China-USA nuclear war fears as experts warn cyber intel could spark conflict

Cyber attackers could trigger nuclear war between the US and China by sparking "state alarm", a new study warns.

The superpowers could be pressured into firing their nukes immediately if they believe they are being hacked, researchers said.

Cyberattacks can "expose the attacked state to significant pressure to escalate" over fears their nuclear deterrent was about to be compromised, said the three-year study.

The report was created by the major think tanks Shanghai Institutes for International Studies (SIIS) and the Carnegie Endowment for International Peace (CEIP).

Their researchers issued the warnings after speaking to military and technical experts from both countries.

In the report, SIIS President Chen Dongxiao said: "Cyber attacks on nuclear command, control, and communications (NC3) systems have become a potential source of conflict escalation among nuclear powers.

"Because of the unique nature of nuclear weapons, any cyber incidents concerning nuclear weapons would cause state alarm, anxiety, confusion, and erode state confidence in the reliability and integrity of nuclear deterrent.

"Cyber attacks against a nuclear command and control system would expose the attacked state to significant pressure to escalate conflict and even use nuclear weapons before its nuclear capabilities are compromised."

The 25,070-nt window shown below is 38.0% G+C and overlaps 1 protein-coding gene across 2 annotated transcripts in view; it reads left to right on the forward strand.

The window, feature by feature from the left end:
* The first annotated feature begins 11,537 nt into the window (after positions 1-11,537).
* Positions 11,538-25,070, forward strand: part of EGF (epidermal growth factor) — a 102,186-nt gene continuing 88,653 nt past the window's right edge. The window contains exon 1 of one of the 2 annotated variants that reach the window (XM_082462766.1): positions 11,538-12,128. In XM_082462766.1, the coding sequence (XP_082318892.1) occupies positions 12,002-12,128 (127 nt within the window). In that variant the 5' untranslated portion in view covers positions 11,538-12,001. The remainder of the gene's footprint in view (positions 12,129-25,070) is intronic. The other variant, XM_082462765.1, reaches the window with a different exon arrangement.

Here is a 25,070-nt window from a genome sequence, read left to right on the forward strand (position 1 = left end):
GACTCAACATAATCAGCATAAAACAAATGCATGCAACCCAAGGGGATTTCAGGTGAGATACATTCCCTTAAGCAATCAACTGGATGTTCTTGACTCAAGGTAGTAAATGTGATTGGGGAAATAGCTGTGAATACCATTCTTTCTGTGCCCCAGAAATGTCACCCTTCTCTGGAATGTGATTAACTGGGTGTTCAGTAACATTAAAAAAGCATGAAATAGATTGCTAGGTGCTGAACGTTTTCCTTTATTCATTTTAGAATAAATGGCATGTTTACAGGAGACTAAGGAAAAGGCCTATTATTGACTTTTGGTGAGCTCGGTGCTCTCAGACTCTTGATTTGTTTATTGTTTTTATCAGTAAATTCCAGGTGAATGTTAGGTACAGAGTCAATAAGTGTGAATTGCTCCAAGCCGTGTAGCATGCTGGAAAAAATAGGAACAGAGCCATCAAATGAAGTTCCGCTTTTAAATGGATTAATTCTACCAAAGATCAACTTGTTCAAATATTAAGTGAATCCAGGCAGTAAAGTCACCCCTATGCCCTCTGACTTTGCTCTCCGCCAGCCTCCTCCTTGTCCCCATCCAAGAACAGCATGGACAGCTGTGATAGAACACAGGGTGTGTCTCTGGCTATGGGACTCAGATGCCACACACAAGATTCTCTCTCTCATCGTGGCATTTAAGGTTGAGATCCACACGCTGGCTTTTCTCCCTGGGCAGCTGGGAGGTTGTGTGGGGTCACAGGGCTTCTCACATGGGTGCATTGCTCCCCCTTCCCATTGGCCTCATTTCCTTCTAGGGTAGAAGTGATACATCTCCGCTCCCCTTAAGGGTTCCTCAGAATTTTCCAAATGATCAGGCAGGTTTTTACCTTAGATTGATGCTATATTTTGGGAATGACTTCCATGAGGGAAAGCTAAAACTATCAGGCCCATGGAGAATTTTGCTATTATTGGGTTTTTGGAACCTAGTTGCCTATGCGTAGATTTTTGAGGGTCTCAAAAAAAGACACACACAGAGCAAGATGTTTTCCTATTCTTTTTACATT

Thomas Carothers, CEIP Interim President, said hackers trying to gain intelligence on a potential nuclear strike could inadvertently spark all out nuclear war as military chiefs would "assume the worst".

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He said: "Military and national security experts increasingly warn that the most likely cause of major warfare—conventional or nuclear—between the United States and China is a minor conflict that escalates sharply, even despite the desires and efforts by one or both countries to avert such a spiralling disaster.

"Cyber operations, whether by China against the United States, or vice versa, are especially prone to provoking an escalation.

"These intentions might be primarily defensive—seeking to gain warning of a future attack.

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"Without knowing what an intruder is seeking to do, those who detect the digital footprints of an intrusion may well assume the worst. Pressure could thus mount quickly to strike first, before the other side can make this more difficult or even impossible."

The report summarised: "Cyber threats to nuclear command, control, and communications systems (NC3) attract increasing concerns.

"Prominent experts in the West have published reports and articles analysing the full scale of risks. They conclude that cyber operations could threaten—intentionally or unintentionally—the functions of nuclear systems and thus unleash highly adverse strategic dynamics.

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"Recognising the shared interest in diminishing the prospects of accidents, inadvertent conflict, and escalation, the Carnegie Endowment for International Peace convened experts from the United States and China to discuss generic cyber-nuclear challenges, analyse pertinent scenarios of cyber threats to NC3, and recommend possible steps that both countries could take unilaterally or collaboratively to ameliorate them.

"Drawing on public sources of information, we have developed a common base of pertinent unclassified knowledge in both English and Chinese that could serve as a platform for more discreet engagements between the respective authorities of both countries."

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